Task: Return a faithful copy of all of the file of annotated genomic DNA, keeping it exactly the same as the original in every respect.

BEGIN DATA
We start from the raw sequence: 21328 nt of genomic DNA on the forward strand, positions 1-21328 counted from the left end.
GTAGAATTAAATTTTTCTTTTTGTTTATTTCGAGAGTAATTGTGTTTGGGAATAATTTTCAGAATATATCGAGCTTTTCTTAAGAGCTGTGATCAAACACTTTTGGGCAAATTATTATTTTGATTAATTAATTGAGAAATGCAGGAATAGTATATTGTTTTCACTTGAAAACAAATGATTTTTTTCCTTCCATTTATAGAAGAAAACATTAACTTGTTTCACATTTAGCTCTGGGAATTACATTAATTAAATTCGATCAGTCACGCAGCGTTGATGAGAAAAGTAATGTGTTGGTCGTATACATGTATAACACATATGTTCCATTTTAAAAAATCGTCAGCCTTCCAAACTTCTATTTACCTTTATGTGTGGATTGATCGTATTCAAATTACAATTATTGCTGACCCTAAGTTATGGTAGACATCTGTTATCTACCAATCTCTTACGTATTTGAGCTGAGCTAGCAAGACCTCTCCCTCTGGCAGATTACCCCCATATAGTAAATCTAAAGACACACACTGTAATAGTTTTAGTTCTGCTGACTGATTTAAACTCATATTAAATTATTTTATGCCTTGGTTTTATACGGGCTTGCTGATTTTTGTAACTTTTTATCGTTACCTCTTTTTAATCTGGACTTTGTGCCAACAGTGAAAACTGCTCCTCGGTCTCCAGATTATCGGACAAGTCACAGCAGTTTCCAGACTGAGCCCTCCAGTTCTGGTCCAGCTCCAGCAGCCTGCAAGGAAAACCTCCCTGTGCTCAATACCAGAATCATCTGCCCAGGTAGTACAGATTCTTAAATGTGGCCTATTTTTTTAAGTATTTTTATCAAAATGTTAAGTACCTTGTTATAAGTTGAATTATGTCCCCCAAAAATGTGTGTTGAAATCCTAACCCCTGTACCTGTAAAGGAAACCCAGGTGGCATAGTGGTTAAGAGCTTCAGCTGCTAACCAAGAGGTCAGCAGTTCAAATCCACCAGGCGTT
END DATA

We start from the raw sequence: 21328 nt of genomic DNA on the forward strand, positions 1-21328 counted from the left end.
GTAGAATTAAATTTTTCTTTTTGTTTATTTCGAGAGTAATTGTGTTTGGGAATAATTTTCAGAATATATCGAGCTTTTCTTAAGAGCTGTGATCAAACACTTTTGGGCAAATTATTATTTTGATTAATTAATTGAGAAATGCAGGAATAGTATATTGTTTTCACTTGAAAACAAATGATTTTTTTCCTTCCATTTATAGAAGAAAACATTAACTTGTTTCACATTTAGCTCTGGGAATTACATTAATTAAATTCGATCAGTCACGCAGCGTTGATGAGAAAAGTAATGTGTTGGTCGTATACATGTATAACACATATGTTCCATTTTAAAAAATCGTCAGCCTTCCAAACTTCTATTTACCTTTATGTGTGGATTGATCGTATTCAAATTACAATTATTGCTGACCCTAAGTTATGGTAGACATCTGTTATCTACCAATCTCTTACGTATTTGAGCTGAGCTAGCAAGACCTCTCCCTCTGGCAGATTACCCCCATATAGTAAATCTAAAGACACACACTGTAATAGTTTTAGTTCTGCTGACTGATTTAAACTCATATTAAATTATTTTATGCCTTGGTTTTATACGGGCTTGCTGATTTTTGTAACTTTTTATCGTTACCTCTTTTTAATCTGGACTTTGTGCCAACAGTGAAAACTGCTCCTCGGTCTCCAGATTATCGGACAAGTCACAGCAGTTTCCAGACTGAGCCCTCCAGTTCTGGTCCAGCTCCAGCAGCCTGCAAGGAAAACCTCCCTGTGCTCAATACCAGAATCATCTGCCCAGGTAGTACAGATTCTTAAATGTGGCCTATTTTTTTAAGTATTTTTATCAAAATGTTAAGTACCTTGTTATAAGTTGAATTATGTCCCCCAAAAATGTGTGTTGAAATCCTAACCCCTGTACCTGTAAAGGAAACCCAGGTGGCATAGTGGTTAAGAGCTTCAGCTGCTAACCAAGAGGTCAGCAGTTCAAATCCACCAGGCGTT